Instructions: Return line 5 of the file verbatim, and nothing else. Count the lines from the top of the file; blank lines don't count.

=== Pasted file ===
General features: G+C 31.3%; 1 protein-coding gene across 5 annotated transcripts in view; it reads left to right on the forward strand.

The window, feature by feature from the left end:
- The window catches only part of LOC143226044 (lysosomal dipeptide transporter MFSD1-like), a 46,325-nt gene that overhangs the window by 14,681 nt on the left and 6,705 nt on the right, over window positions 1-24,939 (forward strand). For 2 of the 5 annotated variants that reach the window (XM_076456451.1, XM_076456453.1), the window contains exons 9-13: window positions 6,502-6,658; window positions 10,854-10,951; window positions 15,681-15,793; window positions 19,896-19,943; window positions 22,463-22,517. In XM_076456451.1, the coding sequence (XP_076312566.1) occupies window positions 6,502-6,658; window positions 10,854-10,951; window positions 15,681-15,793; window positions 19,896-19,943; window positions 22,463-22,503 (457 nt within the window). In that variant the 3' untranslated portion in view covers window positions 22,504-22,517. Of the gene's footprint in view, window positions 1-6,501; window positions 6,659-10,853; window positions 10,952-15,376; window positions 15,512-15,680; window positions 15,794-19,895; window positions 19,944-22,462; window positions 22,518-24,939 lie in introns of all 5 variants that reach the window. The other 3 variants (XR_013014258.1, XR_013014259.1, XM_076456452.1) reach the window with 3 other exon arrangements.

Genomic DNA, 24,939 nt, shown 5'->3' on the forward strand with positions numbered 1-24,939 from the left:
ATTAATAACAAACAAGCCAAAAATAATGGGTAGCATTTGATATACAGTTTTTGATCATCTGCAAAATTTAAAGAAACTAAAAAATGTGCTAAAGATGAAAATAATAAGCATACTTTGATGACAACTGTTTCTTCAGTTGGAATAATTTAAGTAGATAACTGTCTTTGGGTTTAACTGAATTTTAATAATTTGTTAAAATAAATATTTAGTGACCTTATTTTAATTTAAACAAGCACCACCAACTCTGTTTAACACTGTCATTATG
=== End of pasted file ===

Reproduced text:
ATTAATAACAAACAAGCCAAAAATAATGGGTAGCATTTGATATACAGTTTTTGATCATCTGCAAAATTTAAAGAAACTAAAAAATGTGCTAAAGATGAAAATAATAAGCATACTTTGATGACAACTGTTTCTTCAGTTGGAATAATTTAAGTAGATAACTGTCTTTGGGTTTAACTGAATTTTAATAATTTGTTAAAATAAATATTTAGTGACCTTATTTTAATTTAAACAAGCACCACCAACTCTGTTTAACACTGTCATTATG